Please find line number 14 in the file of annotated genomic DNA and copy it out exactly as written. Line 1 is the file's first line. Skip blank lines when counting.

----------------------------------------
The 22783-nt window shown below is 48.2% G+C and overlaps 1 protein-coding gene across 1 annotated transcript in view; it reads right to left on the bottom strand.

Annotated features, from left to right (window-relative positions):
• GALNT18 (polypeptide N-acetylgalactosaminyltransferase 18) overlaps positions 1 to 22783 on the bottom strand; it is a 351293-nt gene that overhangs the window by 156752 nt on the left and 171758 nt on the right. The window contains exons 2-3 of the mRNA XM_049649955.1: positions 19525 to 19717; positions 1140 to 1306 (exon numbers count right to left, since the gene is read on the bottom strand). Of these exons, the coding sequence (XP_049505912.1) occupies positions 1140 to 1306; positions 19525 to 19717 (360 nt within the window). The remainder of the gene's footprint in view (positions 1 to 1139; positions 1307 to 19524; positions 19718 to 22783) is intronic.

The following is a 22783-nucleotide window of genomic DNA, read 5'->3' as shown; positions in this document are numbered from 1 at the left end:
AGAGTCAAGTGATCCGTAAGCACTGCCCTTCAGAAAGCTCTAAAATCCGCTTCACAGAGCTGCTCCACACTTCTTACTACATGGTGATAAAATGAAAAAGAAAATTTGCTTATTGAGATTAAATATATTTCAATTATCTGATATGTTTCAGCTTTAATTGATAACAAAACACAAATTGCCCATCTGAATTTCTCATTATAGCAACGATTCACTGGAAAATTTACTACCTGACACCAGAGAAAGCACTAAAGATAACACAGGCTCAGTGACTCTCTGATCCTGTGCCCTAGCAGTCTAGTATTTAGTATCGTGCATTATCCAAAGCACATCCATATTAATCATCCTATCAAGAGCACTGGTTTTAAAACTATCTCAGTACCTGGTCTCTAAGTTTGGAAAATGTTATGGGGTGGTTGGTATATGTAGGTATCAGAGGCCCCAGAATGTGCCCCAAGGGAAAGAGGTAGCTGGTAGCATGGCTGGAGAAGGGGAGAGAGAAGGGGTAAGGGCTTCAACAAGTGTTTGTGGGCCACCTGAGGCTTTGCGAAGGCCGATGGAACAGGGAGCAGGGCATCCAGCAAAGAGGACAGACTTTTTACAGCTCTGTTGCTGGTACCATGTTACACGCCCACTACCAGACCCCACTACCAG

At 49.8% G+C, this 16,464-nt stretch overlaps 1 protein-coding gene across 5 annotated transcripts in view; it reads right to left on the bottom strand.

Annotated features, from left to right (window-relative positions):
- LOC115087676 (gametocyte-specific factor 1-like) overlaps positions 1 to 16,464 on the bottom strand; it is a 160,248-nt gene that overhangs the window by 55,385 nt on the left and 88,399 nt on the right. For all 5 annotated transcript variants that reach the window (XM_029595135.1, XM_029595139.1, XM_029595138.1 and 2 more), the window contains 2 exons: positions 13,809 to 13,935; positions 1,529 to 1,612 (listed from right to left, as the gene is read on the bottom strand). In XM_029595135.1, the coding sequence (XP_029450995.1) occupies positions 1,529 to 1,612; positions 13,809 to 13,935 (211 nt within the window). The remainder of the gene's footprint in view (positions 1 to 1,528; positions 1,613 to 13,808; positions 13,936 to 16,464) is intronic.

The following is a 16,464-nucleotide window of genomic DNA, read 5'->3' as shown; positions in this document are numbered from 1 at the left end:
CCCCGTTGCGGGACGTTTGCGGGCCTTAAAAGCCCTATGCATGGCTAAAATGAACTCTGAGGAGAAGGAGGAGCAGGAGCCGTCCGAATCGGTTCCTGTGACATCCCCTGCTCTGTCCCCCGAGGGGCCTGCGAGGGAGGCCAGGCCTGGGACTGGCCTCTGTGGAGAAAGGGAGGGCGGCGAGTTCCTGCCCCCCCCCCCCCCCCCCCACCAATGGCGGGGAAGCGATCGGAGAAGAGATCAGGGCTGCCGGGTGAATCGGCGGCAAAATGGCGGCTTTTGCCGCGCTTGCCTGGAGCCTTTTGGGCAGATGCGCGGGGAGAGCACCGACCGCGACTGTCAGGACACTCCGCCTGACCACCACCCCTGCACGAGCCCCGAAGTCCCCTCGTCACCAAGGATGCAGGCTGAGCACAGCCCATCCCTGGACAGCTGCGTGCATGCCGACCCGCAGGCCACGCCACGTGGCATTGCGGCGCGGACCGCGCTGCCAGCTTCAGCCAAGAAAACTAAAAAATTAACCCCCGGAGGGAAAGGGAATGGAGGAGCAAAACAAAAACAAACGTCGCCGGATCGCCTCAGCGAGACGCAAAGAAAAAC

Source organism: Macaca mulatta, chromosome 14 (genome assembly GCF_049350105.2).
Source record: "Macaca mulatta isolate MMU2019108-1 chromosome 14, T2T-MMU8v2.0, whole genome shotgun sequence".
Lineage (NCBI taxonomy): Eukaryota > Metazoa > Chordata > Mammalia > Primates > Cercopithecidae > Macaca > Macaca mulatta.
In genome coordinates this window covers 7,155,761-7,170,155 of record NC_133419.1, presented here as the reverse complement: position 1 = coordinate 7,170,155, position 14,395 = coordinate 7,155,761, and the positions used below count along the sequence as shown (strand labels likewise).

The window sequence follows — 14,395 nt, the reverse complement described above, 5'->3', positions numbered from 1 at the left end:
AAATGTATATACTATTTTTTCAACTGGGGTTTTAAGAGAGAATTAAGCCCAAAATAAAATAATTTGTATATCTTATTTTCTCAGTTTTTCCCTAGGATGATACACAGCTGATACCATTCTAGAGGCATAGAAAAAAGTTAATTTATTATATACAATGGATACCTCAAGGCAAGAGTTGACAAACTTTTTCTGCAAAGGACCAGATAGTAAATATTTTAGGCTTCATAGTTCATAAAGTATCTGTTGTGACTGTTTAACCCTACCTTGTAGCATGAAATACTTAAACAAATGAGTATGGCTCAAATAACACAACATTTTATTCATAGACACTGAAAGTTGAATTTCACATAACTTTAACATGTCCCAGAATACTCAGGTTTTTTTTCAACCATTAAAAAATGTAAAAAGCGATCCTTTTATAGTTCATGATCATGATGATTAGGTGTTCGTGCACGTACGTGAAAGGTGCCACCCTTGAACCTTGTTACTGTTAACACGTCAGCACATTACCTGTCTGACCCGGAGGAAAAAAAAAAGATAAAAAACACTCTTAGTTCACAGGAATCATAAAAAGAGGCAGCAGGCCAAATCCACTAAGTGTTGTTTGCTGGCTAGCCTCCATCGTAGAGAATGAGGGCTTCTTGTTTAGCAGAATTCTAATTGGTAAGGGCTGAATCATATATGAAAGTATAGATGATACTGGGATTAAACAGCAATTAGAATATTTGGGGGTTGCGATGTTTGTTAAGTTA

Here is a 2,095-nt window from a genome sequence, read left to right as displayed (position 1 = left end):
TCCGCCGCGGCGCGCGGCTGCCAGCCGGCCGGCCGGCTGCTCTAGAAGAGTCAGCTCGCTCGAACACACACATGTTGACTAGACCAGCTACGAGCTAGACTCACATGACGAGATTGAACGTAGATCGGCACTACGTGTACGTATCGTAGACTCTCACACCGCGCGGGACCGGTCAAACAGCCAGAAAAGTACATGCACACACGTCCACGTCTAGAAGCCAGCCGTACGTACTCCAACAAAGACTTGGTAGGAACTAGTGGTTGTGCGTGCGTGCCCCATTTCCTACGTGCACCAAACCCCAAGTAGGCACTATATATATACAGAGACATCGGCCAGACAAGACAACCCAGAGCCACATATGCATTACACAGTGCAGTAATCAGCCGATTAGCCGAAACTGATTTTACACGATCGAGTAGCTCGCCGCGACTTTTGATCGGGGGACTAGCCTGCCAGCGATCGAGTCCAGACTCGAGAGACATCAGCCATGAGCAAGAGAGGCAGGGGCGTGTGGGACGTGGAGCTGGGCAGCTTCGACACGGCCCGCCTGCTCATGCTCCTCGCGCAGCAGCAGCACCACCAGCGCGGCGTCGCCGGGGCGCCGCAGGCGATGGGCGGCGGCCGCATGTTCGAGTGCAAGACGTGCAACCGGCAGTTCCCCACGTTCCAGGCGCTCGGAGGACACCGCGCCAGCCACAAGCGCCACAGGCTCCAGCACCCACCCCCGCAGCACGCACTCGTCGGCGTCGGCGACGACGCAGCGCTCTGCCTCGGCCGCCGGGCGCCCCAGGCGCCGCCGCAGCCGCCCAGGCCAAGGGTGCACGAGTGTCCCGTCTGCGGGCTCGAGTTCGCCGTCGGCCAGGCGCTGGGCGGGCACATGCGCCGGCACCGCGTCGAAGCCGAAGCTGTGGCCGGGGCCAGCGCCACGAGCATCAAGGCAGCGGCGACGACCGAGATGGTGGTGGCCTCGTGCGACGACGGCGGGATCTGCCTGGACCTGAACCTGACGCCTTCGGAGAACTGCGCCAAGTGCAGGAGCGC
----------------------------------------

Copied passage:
In genome coordinates this window covers 7,155,761-7,170,155 of record NC_133419.1, presented here as the reverse complement: position 1 = coordinate 7,170,155, position 14,395 = coordinate 7,155,761, and the positions used below count along the sequence as shown (strand labels likewise).